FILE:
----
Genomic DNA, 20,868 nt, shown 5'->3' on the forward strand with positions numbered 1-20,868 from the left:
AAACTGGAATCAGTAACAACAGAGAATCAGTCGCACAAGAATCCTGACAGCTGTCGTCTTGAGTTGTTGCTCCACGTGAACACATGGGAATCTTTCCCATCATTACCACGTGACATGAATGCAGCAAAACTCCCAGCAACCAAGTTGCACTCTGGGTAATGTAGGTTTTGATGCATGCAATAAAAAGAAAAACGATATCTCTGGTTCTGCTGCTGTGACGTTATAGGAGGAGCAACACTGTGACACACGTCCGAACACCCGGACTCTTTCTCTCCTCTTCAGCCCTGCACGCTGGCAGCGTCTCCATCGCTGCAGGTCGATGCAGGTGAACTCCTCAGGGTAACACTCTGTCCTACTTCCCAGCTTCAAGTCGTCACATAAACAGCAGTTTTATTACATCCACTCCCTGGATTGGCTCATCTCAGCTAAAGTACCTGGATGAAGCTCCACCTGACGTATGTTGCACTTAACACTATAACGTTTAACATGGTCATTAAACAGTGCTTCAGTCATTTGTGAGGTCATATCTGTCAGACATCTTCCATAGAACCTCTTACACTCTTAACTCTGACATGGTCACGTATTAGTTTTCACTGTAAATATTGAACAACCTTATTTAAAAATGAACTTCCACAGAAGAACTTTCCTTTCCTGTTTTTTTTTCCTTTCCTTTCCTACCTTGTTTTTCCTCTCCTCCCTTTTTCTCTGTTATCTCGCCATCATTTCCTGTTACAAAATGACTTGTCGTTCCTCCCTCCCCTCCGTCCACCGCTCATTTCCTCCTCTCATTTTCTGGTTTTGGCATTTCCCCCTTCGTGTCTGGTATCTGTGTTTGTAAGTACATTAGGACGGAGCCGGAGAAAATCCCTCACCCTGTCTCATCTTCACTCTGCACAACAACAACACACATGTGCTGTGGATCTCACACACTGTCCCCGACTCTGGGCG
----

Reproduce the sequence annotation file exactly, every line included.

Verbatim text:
Genomic DNA, 20,868 nt, shown 5'->3' on the forward strand with positions numbered 1-20,868 from the left:
AAACTGGAATCAGTAACAACAGAGAATCAGTCGCACAAGAATCCTGACAGCTGTCGTCTTGAGTTGTTGCTCCACGTGAACACATGGGAATCTTTCCCATCATTACCACGTGACATGAATGCAGCAAAACTCCCAGCAACCAAGTTGCACTCTGGGTAATGTAGGTTTTGATGCATGCAATAAAAAGAAAAACGATATCTCTGGTTCTGCTGCTGTGACGTTATAGGAGGAGCAACACTGTGACACACGTCCGAACACCCGGACTCTTTCTCTCCTCTTCAGCCCTGCACGCTGGCAGCGTCTCCATCGCTGCAGGTCGATGCAGGTGAACTCCTCAGGGTAACACTCTGTCCTACTTCCCAGCTTCAAGTCGTCACATAAACAGCAGTTTTATTACATCCACTCCCTGGATTGGCTCATCTCAGCTAAAGTACCTGGATGAAGCTCCACCTGACGTATGTTGCACTTAACACTATAACGTTTAACATGGTCATTAAACAGTGCTTCAGTCATTTGTGAGGTCATATCTGTCAGACATCTTCCATAGAACCTCTTACACTCTTAACTCTGACATGGTCACGTATTAGTTTTCACTGTAAATATTGAACAACCTTATTTAAAAATGAACTTCCACAGAAGAACTTTCCTTTCCTGTTTTTTTTTCCTTTCCTTTCCTACCTTGTTTTTCCTCTCCTCCCTTTTTCTCTGTTATCTCGCCATCATTTCCTGTTACAAAATGACTTGTCGTTCCTCCCTCCCCTCCGTCCACCGCTCATTTCCTCCTCTCATTTTCTGGTTTTGGCATTTCCCCCTTCGTGTCTGGTATCTGTGTTTGTAAGTACATTAGGACGGAGCCGGAGAAAATCCCTCACCCTGTCTCATCTTCACTCTGCACAACAACAACACACATGTGCTGTGGATCTCACACACTGTCCCCGACTCTGGGCG